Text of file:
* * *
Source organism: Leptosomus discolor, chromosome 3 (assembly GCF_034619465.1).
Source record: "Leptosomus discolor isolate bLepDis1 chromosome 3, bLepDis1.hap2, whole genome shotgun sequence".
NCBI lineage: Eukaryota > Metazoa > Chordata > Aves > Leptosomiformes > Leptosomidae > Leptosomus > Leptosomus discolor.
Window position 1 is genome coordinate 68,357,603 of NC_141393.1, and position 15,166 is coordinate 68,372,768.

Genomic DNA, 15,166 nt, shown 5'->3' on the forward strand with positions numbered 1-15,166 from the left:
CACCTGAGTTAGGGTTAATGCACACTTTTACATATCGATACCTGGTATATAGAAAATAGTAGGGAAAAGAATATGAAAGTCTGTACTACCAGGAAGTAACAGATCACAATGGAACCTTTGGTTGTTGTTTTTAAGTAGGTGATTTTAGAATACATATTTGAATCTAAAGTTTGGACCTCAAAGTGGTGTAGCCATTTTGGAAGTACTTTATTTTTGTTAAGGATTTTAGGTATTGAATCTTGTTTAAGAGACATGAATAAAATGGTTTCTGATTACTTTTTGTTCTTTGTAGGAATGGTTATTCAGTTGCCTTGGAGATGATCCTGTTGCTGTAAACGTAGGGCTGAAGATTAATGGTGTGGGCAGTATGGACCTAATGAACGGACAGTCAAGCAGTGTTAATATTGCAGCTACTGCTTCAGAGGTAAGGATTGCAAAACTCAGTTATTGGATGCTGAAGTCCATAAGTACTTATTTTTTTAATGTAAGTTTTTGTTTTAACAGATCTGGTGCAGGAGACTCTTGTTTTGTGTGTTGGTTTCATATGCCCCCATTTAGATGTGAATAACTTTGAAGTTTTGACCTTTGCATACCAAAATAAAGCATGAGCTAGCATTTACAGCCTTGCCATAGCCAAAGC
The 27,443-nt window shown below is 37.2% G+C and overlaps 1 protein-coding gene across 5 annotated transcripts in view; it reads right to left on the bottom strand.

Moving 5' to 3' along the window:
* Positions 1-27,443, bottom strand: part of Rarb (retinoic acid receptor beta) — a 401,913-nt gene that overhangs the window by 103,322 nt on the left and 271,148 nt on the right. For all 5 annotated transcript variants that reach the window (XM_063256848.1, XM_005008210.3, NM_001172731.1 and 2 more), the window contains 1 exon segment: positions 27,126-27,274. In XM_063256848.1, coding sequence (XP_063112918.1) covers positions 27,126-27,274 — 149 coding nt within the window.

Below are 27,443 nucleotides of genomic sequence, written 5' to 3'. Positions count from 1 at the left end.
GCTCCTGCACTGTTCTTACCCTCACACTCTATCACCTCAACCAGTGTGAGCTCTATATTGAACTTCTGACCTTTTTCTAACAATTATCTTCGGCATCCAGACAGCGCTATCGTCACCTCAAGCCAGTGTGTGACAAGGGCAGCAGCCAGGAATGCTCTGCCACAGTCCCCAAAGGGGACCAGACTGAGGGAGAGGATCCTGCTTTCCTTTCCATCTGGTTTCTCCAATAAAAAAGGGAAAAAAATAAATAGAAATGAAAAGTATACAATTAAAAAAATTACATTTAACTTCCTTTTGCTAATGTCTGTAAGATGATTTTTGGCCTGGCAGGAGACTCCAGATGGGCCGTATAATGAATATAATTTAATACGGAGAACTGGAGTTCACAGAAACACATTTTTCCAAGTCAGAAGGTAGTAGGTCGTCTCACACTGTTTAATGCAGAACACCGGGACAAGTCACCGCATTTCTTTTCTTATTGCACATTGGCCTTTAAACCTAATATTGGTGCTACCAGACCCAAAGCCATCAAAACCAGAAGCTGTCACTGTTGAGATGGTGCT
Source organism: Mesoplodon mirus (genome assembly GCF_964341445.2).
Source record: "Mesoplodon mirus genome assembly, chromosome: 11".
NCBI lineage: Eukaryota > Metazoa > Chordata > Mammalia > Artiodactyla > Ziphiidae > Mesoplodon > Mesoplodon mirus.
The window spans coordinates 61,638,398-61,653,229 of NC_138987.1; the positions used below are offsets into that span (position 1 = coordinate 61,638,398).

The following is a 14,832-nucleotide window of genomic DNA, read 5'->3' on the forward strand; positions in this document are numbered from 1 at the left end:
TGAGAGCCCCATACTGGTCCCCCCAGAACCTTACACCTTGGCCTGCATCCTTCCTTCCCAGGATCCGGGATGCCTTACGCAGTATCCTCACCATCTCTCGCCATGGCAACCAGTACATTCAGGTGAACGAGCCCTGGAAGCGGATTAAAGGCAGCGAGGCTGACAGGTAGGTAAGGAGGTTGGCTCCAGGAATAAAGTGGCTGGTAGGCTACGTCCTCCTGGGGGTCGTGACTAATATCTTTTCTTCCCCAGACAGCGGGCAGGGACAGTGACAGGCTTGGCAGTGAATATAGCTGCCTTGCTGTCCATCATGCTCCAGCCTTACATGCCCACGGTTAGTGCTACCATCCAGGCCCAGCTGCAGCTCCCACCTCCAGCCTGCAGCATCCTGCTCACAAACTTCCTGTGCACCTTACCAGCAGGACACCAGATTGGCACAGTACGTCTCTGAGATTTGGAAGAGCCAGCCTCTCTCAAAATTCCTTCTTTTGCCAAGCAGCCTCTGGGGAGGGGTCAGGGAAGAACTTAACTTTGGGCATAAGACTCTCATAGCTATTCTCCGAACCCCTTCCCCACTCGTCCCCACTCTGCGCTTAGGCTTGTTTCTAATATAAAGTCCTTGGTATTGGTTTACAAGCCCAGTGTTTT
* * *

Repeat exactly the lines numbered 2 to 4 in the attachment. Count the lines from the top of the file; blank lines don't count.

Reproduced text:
Source record: "Leptosomus discolor isolate bLepDis1 chromosome 3, bLepDis1.hap2, whole genome shotgun sequence".
NCBI lineage: Eukaryota > Metazoa > Chordata > Aves > Leptosomiformes > Leptosomidae > Leptosomus > Leptosomus discolor.
Window position 1 is genome coordinate 68,357,603 of NC_141393.1, and position 15,166 is coordinate 68,372,768.